„The classification of a system as complex or simple will depend upon the observer of the system and upon the purpose he has for considering the system.“

—  Mike Jackson systems scientist 1951

As cited in: Joseph E. Kasser (2010) " Seven systems engineering myths and the corresponding realities http://www.synergio.nl/media/59286/7_myths_of_se.pdf"
Towards a System of Systems Methodologies (1984)

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Abraham Lincoln Foto

„Their thinking it right, and our thinking it wrong, is the precise fact upon which depends the whole controversy.“

—  Abraham Lincoln 16th President of the United States 1809 - 1865

1860s, Allow the humblest man an equal chance (1860)
Kontext: Slavery is wrong. If Slavery is right, all words, acts, laws, and Constitutions against it, are themselves wrong, and should be silenced, and swept away. If it is right, we cannot justly object to its nationality — its universality; if it is wrong they cannot justly insist upon its extension — its enlargement. All they ask, we could readily grant, if we thought Slavery right; all we ask, they could as readily grant, if they thought it wrong. Their thinking it right, and our thinking it wrong, is the precise fact upon which depends the whole controversy. Thinking it right as they do, they are not to blame for desiring its full recognition, as being right; but, thinking it wrong, as we do, can we yield to them? Can we cast our votes with their view, and against our own? In view of our moral, social, and political responsibilities, can we do this?
Wrong as we think Slavery is, we can yet afford to let it alone where it is, because that much is due to the necessity arising from its actual presence in the nation; but can we, while our votes will prevent it, allow it to spread into the National Territories, and to overrun us here in these Free States?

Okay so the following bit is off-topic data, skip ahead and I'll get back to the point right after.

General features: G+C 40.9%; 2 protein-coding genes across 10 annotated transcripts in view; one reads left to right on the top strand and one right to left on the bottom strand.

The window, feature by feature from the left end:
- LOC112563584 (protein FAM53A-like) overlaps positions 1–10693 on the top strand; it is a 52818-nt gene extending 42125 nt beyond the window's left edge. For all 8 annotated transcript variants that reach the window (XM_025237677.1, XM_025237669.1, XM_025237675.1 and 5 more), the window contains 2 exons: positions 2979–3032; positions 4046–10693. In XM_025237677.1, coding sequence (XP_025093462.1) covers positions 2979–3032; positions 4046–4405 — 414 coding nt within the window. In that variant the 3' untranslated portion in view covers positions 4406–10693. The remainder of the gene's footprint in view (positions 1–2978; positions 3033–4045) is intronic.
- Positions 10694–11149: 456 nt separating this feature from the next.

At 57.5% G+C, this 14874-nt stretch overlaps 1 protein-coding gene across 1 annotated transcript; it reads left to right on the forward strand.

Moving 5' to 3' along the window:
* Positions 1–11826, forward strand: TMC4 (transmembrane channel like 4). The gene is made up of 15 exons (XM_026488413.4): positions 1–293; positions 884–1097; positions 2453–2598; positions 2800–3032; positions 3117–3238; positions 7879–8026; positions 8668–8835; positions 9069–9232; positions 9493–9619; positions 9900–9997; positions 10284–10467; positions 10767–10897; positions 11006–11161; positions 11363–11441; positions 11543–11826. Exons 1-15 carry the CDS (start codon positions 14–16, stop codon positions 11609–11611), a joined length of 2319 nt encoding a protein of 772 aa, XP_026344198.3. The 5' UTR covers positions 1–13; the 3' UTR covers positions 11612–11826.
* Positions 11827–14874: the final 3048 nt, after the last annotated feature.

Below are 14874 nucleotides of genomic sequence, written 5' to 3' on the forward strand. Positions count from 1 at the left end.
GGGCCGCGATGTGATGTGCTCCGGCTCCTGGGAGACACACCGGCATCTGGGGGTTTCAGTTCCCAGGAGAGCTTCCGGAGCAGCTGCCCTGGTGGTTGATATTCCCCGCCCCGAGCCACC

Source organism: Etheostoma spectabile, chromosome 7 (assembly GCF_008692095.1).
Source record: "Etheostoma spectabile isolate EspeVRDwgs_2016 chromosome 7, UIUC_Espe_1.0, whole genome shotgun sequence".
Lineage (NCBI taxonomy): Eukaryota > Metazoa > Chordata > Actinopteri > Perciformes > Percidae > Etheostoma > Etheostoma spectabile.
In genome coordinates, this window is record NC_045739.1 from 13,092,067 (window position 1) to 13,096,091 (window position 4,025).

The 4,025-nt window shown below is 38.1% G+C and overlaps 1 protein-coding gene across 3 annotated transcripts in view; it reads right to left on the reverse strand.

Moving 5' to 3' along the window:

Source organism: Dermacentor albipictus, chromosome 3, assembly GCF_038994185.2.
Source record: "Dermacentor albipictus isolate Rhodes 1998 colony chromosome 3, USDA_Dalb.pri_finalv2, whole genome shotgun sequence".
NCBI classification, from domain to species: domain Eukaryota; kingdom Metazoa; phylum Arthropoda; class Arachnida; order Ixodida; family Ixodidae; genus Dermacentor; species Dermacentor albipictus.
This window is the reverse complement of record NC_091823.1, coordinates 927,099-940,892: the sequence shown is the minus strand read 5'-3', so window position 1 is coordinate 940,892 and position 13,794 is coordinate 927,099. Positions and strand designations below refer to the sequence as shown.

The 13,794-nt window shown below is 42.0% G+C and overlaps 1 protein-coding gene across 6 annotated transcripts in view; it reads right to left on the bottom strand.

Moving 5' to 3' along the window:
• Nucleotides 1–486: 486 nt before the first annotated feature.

If our sense of duty forbids this, then let us stand by our duty, fearlessly and effectively. Let us be diverted by none of those sophistical contrivances wherewith we are so industriously plied and belabored — contrivances such as groping for middle ground between the right and the wrong, vain as the search for a man who should be neither a living man nor a dead man — such as a policy of "don't care" on a question about which all true men do care — such as Union appeals beseeching true Union men to yield to Disunionists, reversing the divine rule, and calling, not the sinners, but the righteous to repentance — such as invocations of Washington, imploring men to unsay what Washington did.

Thomas Jefferson Foto

„Our civil rights have no dependence upon our religious opinions more than our opinions in physics or geometry.“

—  Thomas Jefferson 3rd President of the United States of America 1743 - 1826

A Bill for Establishing Religious Freedom, Chapter 82 (1779). Published in The Works of Thomas Jefferson in Twelve Volumes http://oll.libertyfund.org/ToC/0054.php, Federal Edition, Paul Leicester Ford, ed., New York: G. P. Putnam's Sons, 1904, Vol. 1 http://oll.libertyfund.org/Texts/Jefferson0136/Works/0054-01_Bk.pdf, pp. 438–441. Comparison of Jefferson's proposed draft and the bill enacted http://web.archive.org/web/19990128135214/http://www.geocities.com/Athens/7842/bill-act.htm
Variante: Our civil rights have no dependence on our religious opinions any more than our opinions in physics or geometry...
Quelle: The Statute Of Virginia For Religious Freedom